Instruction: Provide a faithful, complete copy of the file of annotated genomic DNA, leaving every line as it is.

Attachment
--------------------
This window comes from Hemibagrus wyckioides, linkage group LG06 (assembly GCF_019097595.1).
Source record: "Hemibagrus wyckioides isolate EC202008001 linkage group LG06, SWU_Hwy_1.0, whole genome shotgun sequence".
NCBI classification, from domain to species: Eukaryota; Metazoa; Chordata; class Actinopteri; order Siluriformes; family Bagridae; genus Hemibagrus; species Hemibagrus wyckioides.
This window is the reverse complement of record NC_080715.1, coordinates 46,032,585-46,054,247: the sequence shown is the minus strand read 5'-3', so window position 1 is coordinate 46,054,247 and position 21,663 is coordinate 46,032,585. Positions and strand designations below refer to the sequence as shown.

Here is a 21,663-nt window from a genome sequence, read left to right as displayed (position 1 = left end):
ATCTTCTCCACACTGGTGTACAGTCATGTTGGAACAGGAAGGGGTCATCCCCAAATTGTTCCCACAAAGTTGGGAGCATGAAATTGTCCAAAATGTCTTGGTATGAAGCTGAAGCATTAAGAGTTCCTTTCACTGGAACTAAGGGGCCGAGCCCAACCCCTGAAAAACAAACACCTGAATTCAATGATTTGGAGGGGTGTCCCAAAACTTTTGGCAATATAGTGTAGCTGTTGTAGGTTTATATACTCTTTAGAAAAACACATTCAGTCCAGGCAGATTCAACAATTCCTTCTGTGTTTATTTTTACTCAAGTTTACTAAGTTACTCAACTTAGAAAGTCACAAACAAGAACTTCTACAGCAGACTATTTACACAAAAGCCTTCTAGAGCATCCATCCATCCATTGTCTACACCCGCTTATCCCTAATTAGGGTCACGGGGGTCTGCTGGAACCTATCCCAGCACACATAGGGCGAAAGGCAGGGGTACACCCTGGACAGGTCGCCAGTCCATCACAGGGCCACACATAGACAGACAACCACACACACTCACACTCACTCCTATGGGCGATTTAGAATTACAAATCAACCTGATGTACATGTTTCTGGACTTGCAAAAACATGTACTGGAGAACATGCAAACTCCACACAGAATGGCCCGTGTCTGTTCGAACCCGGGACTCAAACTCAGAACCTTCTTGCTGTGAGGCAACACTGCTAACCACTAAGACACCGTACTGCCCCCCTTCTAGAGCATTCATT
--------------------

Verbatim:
This window comes from Hemibagrus wyckioides, linkage group LG06 (assembly GCF_019097595.1).
Source record: "Hemibagrus wyckioides isolate EC202008001 linkage group LG06, SWU_Hwy_1.0, whole genome shotgun sequence".
NCBI classification, from domain to species: Eukaryota; Metazoa; Chordata; class Actinopteri; order Siluriformes; family Bagridae; genus Hemibagrus; species Hemibagrus wyckioides.
This window is the reverse complement of record NC_080715.1, coordinates 46,032,585-46,054,247: the sequence shown is the minus strand read 5'-3', so window position 1 is coordinate 46,054,247 and position 21,663 is coordinate 46,032,585. Positions and strand designations below refer to the sequence as shown.

Here is a 21,663-nt window from a genome sequence, read left to right as displayed (position 1 = left end):
ATCTTCTCCACACTGGTGTACAGTCATGTTGGAACAGGAAGGGGTCATCCCCAAATTGTTCCCACAAAGTTGGGAGCATGAAATTGTCCAAAATGTCTTGGTATGAAGCTGAAGCATTAAGAGTTCCTTTCACTGGAACTAAGGGGCCGAGCCCAACCCCTGAAAAACAAACACCTGAATTCAATGATTTGGAGGGGTGTCCCAAAACTTTTGGCAATATAGTGTAGCTGTTGTAGGTTTATATACTCTTTAGAAAAACACATTCAGTCCAGGCAGATTCAACAATTCCTTCTGTGTTTATTTTTACTCAAGTTTACTAAGTTACTCAACTTAGAAAGTCACAAACAAGAACTTCTACAGCAGACTATTTACACAAAAGCCTTCTAGAGCATCCATCCATCCATTGTCTACACCCGCTTATCCCTAATTAGGGTCACGGGGGTCTGCTGGAACCTATCCCAGCACACATAGGGCGAAAGGCAGGGGTACACCCTGGACAGGTCGCCAGTCCATCACAGGGCCACACATAGACAGACAACCACACACACTCACACTCACTCCTATGGGCGATTTAGAATTACAAATCAACCTGATGTACATGTTTCTGGACTTGCAAAAACATGTACTGGAGAACATGCAAACTCCACACAGAATGGCCCGTGTCTGTTCGAACCCGGGACTCAAACTCAGAACCTTCTTGCTGTGAGGCAACACTGCTAACCACTAAGACACCGTACTGCCCCCCTTCTAGAGCATTCATT